We are late in getting these seeds started, but today we got enough seeds in grow boxes that we can do one full 30 foot grow bed in bush beans. There are 9 rows in this seedling flat with 15 seeds in each row.
Notice the old vegetable can with sand and a white handled spoon sticking out of it? IRS my preferred method to cover those seeds with wet sand. It cover the seeds and the use the back of the spoon to even out the sand with the growing medium. The sand, when wet, just doesn’t shake out of the can easily.
After the picture was taken the rest of the seeds were covered and the seedling flat was covered with burlap. We water the seeds daily through the burlap seeds sprout. The burlap diffuses the water and helps prevent the seeds from being washout out of the sand.
Today the table saw came out and we quickly constructed a few more seedling flats. It’s time to bump up a few of the vegetables under out grow lights, starting with the kale. They’re pretty simple to make and relatively inexpensive.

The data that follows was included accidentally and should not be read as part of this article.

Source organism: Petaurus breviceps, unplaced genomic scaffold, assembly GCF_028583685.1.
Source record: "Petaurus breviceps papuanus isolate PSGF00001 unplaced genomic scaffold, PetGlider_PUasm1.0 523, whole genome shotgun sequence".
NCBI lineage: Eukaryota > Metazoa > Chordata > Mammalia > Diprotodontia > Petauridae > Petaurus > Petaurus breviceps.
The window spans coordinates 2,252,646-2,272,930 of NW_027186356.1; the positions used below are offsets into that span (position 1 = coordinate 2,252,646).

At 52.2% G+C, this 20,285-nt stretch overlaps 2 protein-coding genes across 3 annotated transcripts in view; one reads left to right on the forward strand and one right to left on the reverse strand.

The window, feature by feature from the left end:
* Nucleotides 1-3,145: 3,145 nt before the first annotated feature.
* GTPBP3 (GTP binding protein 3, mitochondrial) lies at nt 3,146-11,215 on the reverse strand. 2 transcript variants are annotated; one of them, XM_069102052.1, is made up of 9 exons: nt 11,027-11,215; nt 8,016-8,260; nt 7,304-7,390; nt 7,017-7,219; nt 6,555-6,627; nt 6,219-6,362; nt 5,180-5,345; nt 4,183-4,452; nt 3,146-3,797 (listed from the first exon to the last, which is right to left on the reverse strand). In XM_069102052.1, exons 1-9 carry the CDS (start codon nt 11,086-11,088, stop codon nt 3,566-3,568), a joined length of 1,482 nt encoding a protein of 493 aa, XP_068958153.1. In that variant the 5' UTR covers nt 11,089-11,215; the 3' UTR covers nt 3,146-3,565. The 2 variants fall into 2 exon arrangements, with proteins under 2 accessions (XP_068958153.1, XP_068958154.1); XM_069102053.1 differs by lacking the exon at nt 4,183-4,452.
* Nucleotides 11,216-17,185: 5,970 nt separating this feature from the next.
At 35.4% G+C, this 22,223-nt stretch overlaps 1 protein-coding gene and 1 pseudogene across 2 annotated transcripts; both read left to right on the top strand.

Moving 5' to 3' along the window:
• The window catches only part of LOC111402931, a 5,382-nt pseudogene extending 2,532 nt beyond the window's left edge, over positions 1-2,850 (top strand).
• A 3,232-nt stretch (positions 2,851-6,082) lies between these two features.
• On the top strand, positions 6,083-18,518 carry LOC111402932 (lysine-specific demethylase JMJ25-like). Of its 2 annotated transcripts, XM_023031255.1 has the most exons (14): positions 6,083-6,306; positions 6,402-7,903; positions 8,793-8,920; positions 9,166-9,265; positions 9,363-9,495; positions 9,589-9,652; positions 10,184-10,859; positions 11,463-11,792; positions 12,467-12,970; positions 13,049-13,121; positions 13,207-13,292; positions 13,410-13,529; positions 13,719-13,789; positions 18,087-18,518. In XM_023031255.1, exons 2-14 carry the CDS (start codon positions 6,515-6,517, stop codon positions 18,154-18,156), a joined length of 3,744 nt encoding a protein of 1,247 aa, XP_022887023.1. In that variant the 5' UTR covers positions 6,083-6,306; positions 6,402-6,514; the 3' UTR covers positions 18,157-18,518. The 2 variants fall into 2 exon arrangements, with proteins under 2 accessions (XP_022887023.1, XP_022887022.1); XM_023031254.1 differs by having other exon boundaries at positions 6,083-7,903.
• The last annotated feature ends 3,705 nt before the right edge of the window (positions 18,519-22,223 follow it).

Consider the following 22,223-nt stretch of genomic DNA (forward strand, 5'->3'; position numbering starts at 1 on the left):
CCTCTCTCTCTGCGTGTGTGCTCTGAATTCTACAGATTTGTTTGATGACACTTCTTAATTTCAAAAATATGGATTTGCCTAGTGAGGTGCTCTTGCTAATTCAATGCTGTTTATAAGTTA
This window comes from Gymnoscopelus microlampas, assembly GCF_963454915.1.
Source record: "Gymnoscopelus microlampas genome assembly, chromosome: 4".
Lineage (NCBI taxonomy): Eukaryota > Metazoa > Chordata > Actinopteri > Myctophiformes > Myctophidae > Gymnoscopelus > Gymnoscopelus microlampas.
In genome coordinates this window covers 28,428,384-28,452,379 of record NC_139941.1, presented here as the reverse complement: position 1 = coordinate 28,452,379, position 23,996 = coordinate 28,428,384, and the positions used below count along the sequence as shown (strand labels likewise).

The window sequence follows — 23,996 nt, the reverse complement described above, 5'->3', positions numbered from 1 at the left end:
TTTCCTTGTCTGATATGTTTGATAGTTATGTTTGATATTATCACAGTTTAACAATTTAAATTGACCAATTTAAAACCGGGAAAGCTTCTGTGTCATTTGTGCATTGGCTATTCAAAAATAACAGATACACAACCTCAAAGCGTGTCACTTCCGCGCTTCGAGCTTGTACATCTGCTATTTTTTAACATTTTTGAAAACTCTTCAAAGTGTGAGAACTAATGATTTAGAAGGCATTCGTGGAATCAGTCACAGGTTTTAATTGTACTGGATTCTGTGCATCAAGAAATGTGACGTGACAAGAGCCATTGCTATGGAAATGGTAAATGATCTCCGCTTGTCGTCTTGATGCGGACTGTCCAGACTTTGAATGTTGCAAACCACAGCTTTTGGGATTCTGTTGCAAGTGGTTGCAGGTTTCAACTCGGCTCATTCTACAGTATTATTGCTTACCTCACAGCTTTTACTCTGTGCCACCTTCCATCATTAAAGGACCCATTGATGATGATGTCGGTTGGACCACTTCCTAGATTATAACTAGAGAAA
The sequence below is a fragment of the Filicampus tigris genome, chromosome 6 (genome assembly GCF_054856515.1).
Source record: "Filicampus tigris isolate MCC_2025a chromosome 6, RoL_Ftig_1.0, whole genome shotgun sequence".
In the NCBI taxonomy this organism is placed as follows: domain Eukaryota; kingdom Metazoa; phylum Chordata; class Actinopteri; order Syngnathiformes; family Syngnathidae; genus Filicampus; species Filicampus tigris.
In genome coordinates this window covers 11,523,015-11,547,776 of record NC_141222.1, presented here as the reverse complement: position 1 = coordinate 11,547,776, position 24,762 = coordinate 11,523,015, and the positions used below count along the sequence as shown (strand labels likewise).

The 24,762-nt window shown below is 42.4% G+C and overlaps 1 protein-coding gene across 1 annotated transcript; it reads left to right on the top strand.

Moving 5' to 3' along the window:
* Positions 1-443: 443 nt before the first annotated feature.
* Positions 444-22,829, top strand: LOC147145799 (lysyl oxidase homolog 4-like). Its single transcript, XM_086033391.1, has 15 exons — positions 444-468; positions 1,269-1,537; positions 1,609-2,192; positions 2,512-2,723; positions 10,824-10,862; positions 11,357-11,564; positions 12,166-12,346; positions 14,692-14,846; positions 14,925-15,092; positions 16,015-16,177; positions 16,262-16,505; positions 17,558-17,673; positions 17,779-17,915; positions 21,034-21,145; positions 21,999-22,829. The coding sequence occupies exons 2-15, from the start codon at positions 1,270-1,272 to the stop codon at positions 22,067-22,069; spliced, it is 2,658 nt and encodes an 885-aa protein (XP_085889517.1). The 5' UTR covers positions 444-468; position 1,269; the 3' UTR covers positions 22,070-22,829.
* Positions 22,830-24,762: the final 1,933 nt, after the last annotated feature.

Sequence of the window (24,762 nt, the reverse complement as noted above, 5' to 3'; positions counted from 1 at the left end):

The flats are 18″ X 18″. The instructions for building your own can be found on page 181 of the MGM book. We used the table saw to cut the two widths of the slats for the bottom of the seedling tray and a pneumatic staple gun to assemble each part.
The beans I recently started from seeds for my fall crops are growing like mad and will need to be bumped up before I transplant them in the garden. To allow room for them to grow when we bump them up (transplant) we built a couple more seedling flats.
In your Mittleider Gardening Course book you can find a description and dimensions of the seedling flats on page 181.
The flat was filled with the same sawdust, sand and perlite mix that was used in the first one where our seeds are now growing. The beans will be transplanted into the new flat soon.
Our quest to be self reliant and grow a healthy garden